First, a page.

Thursday, November 16, 2017

King Crimson

This was my first live show since the Howard Jones massacre, and ironically enough, it was back at The Paramount. (Say what you will, but there's no arguing with the fact that that particular venues books more strong and interesting national shows than any other venue on Long Island.)

King Crimson was a very important band in my musical development. As I've mentioned in the past, while I was the oldest of two boys in my family (I didn't meet or become aware that I even had a younger sister until many years later), I had to rely on my peers to learn about music. And as luck would have it, my closest friend through the grammar school years, Bob, had two older brothers who happened to have pretty sophisticated musical taste.

I don't remember for sure what the first album that Bob and his family exposed me too. I suspect that it was Procol Harum's Shine on Brightly, which featured their 17-minute-plus opus "In Held 'Twas in I". But among those early forays into a completely different kind of rock music, along with Tommy by The Who and We're Only In It For The Money by Frank Zappa's Mothers of Invention was an album whose cover art featured a painting of a horrific screaming face: King Crimson's In the Court of The Crimson King. It soon became one of my first albums.

There were so many amazing things about this album. Up until this period, I always thought that rock had to be about guitars -- many of my peers were just getting into Led Zeppelin and Jimi Hendrix. But here was something completely different, chock full of flutes and mellotrons, and songs with epic and/or science fiction themes. As for Greg Lake, sometimes people forget that before there was an Emerson, Lake & Palmer, he was King Crimson's original singer. And for my money, the late lamented Mr. Lake always had one of the most beautiful voices in rock.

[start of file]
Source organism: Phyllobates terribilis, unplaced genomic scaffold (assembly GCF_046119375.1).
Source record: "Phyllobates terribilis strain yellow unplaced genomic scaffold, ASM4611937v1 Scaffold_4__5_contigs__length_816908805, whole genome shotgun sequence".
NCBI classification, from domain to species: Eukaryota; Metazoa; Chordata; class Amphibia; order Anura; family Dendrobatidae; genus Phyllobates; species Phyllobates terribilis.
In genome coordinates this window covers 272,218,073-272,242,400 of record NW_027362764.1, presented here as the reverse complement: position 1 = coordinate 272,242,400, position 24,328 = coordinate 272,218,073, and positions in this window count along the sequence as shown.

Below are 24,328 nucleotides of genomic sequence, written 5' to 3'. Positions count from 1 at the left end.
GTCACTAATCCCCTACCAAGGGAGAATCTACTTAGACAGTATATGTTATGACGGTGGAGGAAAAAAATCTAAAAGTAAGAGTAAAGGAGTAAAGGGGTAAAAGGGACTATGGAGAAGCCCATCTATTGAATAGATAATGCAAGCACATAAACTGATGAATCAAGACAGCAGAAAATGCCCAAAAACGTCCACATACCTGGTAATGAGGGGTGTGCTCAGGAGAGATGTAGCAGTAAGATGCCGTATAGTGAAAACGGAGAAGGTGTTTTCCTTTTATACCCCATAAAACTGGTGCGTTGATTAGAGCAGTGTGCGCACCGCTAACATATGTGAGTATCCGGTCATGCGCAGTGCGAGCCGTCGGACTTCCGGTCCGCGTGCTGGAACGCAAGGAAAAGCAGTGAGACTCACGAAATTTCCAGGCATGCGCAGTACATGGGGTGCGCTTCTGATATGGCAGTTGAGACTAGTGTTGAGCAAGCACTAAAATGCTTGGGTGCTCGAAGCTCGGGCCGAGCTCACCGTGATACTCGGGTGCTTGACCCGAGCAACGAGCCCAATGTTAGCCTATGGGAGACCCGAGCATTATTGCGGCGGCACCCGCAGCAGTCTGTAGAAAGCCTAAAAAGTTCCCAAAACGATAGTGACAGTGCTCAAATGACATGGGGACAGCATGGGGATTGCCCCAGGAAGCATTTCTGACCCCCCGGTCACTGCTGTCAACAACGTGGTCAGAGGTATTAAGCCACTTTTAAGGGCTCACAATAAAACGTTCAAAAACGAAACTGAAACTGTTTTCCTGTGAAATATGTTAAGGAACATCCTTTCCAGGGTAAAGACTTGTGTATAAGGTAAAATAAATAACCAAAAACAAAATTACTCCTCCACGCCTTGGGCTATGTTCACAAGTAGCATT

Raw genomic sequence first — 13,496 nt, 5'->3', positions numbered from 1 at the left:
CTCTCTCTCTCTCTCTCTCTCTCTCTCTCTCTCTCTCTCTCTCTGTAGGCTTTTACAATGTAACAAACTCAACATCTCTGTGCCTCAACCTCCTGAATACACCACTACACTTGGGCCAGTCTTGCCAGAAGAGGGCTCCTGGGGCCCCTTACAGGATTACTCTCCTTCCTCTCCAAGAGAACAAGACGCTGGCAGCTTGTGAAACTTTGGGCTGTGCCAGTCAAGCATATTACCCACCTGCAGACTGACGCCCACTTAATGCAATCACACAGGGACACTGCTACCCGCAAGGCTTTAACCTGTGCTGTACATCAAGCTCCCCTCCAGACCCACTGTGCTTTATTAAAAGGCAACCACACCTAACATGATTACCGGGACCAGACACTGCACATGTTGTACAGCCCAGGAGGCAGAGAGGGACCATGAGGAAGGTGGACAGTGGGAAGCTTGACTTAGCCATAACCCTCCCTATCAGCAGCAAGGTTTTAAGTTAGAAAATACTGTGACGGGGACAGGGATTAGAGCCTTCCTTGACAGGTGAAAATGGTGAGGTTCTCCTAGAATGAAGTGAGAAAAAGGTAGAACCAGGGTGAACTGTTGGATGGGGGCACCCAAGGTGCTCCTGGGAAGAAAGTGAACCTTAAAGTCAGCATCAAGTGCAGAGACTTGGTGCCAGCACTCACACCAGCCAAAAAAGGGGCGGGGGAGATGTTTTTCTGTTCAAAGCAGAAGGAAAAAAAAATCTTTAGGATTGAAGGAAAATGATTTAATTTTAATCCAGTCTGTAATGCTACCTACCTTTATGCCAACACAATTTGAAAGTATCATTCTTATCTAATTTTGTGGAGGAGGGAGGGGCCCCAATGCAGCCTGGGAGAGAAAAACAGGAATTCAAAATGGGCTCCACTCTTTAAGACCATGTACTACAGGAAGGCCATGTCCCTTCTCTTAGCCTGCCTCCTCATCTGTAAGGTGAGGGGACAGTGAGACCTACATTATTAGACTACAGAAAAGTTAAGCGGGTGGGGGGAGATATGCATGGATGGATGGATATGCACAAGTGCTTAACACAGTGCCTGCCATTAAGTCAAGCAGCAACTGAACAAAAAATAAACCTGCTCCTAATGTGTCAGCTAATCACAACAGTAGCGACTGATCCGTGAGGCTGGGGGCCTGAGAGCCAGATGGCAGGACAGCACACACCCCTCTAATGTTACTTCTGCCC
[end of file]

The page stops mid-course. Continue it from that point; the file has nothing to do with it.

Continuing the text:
I won't lie -- I didn't know what to make of "21st Century Schizoid Man". Many people consider this their most beloved song, but I'm not a jazz guy, and I never have been. And as beautiful as the first two minutes of "Moonchild" are, I could have lived without the 10 minutes of chimes and acoustic guitar noodling that followed it. But if nothing else, King Crimson exposed me to a whole new style of music. I went on to purchase Lizard and Islands, and eventually went back for In the Wake of Poseidon. Then in the '80s, I got into them again during the period when Adrian Belew was their lead singer. But there were other progressive rock bands such as Jethro Tull and Yes whose music I found to be more consistently to my taste, so for long periods of time, I never even thought about them.

Lately, though, since I've been involved with the Sputnik Music site, I've run into a nice little pocket of progressive rock fans who've inspired me to get back into prog rock as a genre. I've been listening to modern prog rock bands like Mostly Autumn and Ayreon, and prog rock bands from other countries like Quarteto 1111, Universal Totem Orchestra and Ingranaggi Della Valle. And all of this has renewed my interest in bands such as King Crimson. In the last year, I've picked up their albums Lark's Tongue in Aspic and Red, and I've got albums such as Starless and Bible Black, Discipline and Radical Action to Unseat the Hold of Monkey Mind on my radar. So when I saw that King Crimson was playing at The Paramount, I had to jump on the opportunity to see them.